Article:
Between 2011 and 2024 (when the book was finally published)—thirteen years—many things happened. I got older and gained more life experience. I interned for a literary agent for nine months who I’d met at the San Francisco Writers’ Conference. I went back to college and got my bachelor’s in creative writing. I began attending writing conferences around the country. Voraciously, I devoured writing how-to books such as Stephen King’s brilliant 2000 memoir On Writing, and Mary Karr’s The Art of Memoir, as well as Natalie Goldberg’s Writing Down the Bones: Freeing the Writer Within. My short stories started getting published in little magazines and journals for the first time. I even got paid for my writing. I started making money as a developmental book editor.

In 2016, after many revisions on and off for many years, I finally, for the first time, started getting literary agent interest in my book, whose title had changed from The Cannonball Complex to The Crew. The book had morphed from autobiographical  pseudo-memoir to genuine novel, with much of it made up whole cloth, and some of it only loosely “based” on real people. Over time the book had developed a literary life of its own.

Dozens of agents requested to read part of and even the full manuscript. One agent specifically loved the book and read it not once, not twice but fully three times, sending me long, epic, glowing emails about the book. (Including its powerful voice.) Yet that agent dropped off a digital cliff after that, never to be heard from again. I’d even hired a former Random House acquisitions [freelance] book editor who loved my book and helped me prep it. Said editor declared the book ready after we worked together for six grueling months and she even said if it had landed on her desk while she was at RH she’d have accepted it.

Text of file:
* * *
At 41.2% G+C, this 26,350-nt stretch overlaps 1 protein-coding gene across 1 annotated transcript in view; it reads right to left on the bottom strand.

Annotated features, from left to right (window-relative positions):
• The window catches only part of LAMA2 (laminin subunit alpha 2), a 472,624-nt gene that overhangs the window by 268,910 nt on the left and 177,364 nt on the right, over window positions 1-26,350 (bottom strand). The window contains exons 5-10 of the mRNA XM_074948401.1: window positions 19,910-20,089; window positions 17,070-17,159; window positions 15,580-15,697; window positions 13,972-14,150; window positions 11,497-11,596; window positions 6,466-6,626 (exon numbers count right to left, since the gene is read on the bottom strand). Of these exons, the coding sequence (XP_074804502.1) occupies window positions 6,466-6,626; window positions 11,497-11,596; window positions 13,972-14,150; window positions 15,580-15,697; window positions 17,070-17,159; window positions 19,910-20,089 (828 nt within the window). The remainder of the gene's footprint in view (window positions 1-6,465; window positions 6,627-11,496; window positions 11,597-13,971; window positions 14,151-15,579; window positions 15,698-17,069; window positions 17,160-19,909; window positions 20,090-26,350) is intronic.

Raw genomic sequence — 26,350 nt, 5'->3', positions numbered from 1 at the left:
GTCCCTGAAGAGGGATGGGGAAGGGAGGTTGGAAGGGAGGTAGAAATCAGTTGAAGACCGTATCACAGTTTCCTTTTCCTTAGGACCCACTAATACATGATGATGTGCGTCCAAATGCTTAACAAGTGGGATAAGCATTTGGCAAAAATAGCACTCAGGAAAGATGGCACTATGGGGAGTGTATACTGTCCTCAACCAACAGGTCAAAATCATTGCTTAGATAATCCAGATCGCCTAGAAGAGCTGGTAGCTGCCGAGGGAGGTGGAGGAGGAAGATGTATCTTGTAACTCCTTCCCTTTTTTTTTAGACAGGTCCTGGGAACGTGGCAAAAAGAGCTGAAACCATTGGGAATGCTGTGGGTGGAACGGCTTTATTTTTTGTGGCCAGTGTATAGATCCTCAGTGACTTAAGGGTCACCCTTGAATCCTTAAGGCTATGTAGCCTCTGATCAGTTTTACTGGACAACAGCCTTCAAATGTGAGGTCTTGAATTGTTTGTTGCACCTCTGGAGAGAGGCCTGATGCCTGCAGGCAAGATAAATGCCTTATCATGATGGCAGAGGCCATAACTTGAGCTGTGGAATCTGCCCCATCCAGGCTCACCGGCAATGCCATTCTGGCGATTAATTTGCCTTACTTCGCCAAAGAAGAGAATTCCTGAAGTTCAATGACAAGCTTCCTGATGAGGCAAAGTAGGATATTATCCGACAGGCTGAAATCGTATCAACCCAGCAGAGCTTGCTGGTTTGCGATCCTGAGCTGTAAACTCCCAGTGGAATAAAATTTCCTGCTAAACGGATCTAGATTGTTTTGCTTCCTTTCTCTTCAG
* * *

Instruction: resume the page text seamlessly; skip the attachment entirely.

But then that one big agent who read it three times dropped off a cliff, never to be heard from again. This was a big blow. It hurt. I set the book aside for a few years. I tried once more during Covid to send the manuscript out to agents, but got no responses. At last, in 2024 I realized the obvious solution: Self-publishing. Why not? Slowly over time I’d realized that there were fewer and fewer financial and artistic incentives provided by the legacy publishers. Almost always debut authors made very little money, and sometimes nowadays advances were either miniscule or even non-existent.